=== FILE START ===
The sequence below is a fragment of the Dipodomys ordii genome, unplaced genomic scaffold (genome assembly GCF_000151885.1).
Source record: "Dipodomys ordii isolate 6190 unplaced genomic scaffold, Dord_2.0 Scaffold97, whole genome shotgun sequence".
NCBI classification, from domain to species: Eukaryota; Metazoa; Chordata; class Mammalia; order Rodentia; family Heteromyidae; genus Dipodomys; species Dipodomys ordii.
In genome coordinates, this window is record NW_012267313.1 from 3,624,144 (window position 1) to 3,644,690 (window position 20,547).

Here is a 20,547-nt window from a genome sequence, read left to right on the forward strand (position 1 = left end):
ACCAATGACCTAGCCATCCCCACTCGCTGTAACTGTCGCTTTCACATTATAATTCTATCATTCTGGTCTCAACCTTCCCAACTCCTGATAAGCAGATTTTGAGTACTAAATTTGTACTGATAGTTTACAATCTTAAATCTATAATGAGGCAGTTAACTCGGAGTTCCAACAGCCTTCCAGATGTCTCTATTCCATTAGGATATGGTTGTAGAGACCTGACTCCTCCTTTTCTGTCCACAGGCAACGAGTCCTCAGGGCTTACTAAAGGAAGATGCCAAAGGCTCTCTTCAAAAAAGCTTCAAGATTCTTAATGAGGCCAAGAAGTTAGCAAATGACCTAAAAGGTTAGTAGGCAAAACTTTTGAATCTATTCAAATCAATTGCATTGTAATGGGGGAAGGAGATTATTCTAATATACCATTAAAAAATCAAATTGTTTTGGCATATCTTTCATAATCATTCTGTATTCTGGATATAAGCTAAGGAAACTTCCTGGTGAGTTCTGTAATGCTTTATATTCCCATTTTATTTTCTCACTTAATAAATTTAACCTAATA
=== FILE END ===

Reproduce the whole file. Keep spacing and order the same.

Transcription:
The sequence below is a fragment of the Dipodomys ordii genome, unplaced genomic scaffold (genome assembly GCF_000151885.1).
Source record: "Dipodomys ordii isolate 6190 unplaced genomic scaffold, Dord_2.0 Scaffold97, whole genome shotgun sequence".
NCBI classification, from domain to species: Eukaryota; Metazoa; Chordata; class Mammalia; order Rodentia; family Heteromyidae; genus Dipodomys; species Dipodomys ordii.
In genome coordinates, this window is record NW_012267313.1 from 3,624,144 (window position 1) to 3,644,690 (window position 20,547).

Here is a 20,547-nt window from a genome sequence, read left to right on the forward strand (position 1 = left end):
ACCAATGACCTAGCCATCCCCACTCGCTGTAACTGTCGCTTTCACATTATAATTCTATCATTCTGGTCTCAACCTTCCCAACTCCTGATAAGCAGATTTTGAGTACTAAATTTGTACTGATAGTTTACAATCTTAAATCTATAATGAGGCAGTTAACTCGGAGTTCCAACAGCCTTCCAGATGTCTCTATTCCATTAGGATATGGTTGTAGAGACCTGACTCCTCCTTTTCTGTCCACAGGCAACGAGTCCTCAGGGCTTACTAAAGGAAGATGCCAAAGGCTCTCTTCAAAAAAGCTTCAAGATTCTTAATGAGGCCAAGAAGTTAGCAAATGACCTAAAAGGTTAGTAGGCAAAACTTTTGAATCTATTCAAATCAATTGCATTGTAATGGGGGAAGGAGATTATTCTAATATACCATTAAAAAATCAAATTGTTTTGGCATATCTTTCATAATCATTCTGTATTCTGGATATAAGCTAAGGAAACTTCCTGGTGAGTTCTGTAATGCTTTATATTCCCATTTTATTTTCTCACTTAATAAATTTAACCTAATA